In a decision issued last night, the co-chairs made clear that the ad industry's proposal was inconsistent with the W3C's tracking protection group's mission, which is centered on coming up with a way to use a do-not-track header to block or allow ad targeting and data collection.
“After consideration, the chairs have determined that the group has rejected that change proposal, finding it at odds with our chartered aims and the weight of group consensus,” co-chairs Peter Swire and Matthias Schunter wrote last night.
They added: “Commenters have emphasized that there would be widespread confusion if consumers select a Do Not Track option, only to have targeting and collection continue unchanged,” co-chairs Peter Swire and Matthias Schunter wrote last night.
But the move also seems to leave W3C without any obvious way to come up with standards that the ad industry will accept.
The W3C has been working for two years to figure out how to interpret do-not-track signals that the major browser companies now offer. The signals are aimed at telling ad networks and publishers that consumers don't want to be tracked, but don't actually block tracking.
The ad industry proposal, fronted by the umbrella group Digital Advertising alliance, called for companies to respond to do-not-track signals by discarding the specific URLs that users visited. But the ad industry wanted to allow companies to continue to compile profiles and serve targeted ads to users with do-not-track turned on -- unless users took the additional step of opting out through a separate link at an industry-run page. Ad groups argued that it wasn't feasible to stop serving targeted ads to people with do-not-track activated, given that around 20% of users had either done so themselves, or at least one in five users had turned on do-not-track (or were using browsers where it was turned on automatically)
Now that the W3C has shot down the ad industry's approach, the group intends to build on an “editors'” proposal, which starts with the assumption that ad networks should stop serving targeted ads to people who turn on do-not-track.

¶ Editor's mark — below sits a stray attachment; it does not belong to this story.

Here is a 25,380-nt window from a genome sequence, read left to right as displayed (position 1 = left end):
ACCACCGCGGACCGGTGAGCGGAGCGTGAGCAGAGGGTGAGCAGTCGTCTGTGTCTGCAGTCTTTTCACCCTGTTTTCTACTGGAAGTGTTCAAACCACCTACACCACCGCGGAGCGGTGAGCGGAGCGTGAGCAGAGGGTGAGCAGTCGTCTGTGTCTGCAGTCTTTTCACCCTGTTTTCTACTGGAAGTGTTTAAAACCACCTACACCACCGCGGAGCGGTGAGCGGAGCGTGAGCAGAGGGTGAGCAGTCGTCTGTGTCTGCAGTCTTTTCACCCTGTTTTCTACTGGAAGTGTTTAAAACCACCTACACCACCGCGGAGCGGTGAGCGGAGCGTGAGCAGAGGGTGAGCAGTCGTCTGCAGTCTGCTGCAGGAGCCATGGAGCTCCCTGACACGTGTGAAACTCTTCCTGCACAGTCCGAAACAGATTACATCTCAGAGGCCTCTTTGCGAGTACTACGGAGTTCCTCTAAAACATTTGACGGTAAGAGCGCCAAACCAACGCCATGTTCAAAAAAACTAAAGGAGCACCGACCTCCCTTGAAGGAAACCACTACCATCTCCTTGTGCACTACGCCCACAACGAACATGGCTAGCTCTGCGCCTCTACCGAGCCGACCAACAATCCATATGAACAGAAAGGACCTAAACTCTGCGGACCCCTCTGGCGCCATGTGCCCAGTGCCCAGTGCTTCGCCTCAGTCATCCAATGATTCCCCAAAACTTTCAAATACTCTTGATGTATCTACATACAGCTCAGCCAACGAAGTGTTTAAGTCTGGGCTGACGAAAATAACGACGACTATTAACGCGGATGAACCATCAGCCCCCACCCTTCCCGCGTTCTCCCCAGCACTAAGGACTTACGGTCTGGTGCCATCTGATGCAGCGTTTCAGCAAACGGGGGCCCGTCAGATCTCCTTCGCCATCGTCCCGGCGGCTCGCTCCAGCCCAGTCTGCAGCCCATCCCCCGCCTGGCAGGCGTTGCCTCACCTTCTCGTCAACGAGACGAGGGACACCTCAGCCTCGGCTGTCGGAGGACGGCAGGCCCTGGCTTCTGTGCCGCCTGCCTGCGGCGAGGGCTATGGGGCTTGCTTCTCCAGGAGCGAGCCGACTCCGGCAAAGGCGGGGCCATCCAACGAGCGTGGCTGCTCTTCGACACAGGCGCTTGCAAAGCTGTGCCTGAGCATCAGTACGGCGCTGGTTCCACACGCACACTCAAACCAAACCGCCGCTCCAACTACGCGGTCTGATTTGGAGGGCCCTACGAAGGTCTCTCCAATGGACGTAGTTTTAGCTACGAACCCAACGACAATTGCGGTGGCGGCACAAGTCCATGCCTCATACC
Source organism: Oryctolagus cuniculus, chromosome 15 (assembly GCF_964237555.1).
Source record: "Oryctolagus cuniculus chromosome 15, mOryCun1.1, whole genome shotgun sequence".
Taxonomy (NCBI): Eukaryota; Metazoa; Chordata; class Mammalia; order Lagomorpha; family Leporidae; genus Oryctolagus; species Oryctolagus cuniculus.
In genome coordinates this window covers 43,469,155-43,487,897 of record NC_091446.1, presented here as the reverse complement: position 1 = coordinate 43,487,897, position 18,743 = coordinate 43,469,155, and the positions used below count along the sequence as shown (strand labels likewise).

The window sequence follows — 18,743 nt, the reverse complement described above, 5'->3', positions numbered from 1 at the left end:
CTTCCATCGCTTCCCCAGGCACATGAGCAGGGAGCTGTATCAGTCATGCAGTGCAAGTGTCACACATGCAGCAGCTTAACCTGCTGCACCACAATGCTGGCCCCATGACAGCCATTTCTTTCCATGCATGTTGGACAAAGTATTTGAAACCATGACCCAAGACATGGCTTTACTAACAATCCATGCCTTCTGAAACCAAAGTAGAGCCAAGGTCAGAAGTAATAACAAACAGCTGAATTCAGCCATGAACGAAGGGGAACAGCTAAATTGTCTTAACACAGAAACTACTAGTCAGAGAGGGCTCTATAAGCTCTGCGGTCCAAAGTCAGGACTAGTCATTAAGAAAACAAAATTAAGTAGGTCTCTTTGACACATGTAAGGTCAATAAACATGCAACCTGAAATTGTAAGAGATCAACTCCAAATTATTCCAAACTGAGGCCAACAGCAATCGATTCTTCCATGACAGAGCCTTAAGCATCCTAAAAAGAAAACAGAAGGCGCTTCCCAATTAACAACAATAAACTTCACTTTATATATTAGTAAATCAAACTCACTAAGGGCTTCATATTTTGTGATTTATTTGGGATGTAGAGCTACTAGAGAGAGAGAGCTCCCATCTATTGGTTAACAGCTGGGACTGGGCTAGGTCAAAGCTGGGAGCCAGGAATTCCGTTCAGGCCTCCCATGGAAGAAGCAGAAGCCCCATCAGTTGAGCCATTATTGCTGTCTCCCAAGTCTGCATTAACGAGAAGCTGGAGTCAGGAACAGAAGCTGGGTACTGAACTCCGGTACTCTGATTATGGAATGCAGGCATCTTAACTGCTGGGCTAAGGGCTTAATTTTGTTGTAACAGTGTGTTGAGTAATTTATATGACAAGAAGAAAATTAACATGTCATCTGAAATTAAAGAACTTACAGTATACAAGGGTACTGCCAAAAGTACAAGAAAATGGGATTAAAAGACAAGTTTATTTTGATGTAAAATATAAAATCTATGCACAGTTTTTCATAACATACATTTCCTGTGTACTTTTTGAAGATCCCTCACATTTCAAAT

Privacy advocates aren't thrilled with that draft, but say it's better than the industry's alternative. One objection is that the editors' draft would allow companies to continue to collect data from people who send a do-not-track signal. That draft is still a work-in-progress, and the specifics on data collection could still be refined.
But the initiative still has a big -- possibly insurmountable -- problem: Ad companies need not follow the W3C's recommendations. In fact, the ad associations indicated today that their members might not agree to any upcoming recommendations.
Rachel Thomas, vice president of governmental affairs at the Direct Marketing Association, tells MediaPost it's “unlikely” that the industry would accept W3C's standards. “It looks to me like the W3C has devolved into an academic exercise on this issue,” she added.
Stu Ingis, counsel to the Digital Advertising Alliance, says he is “not optimistic” that the group will follow the forthcoming standard, “given that Mozilla and others have hijacked the signal ... and will undercut the Internet service offerings and content that consumers expect.”
Ingis was referring to Mozilla's plan to block third-party cookies by default, except for cookies set by ad networks that have agreed to follow the W3C standard.
Those sorts of comments spurred advocates like John Simpson, director of Consumer Watch's Privacy Project, to renew calls for legislation. He adds that the industry's rejected proposal -- to continue tracking people -- “really made a mockery of the whole concept of do-not-track.”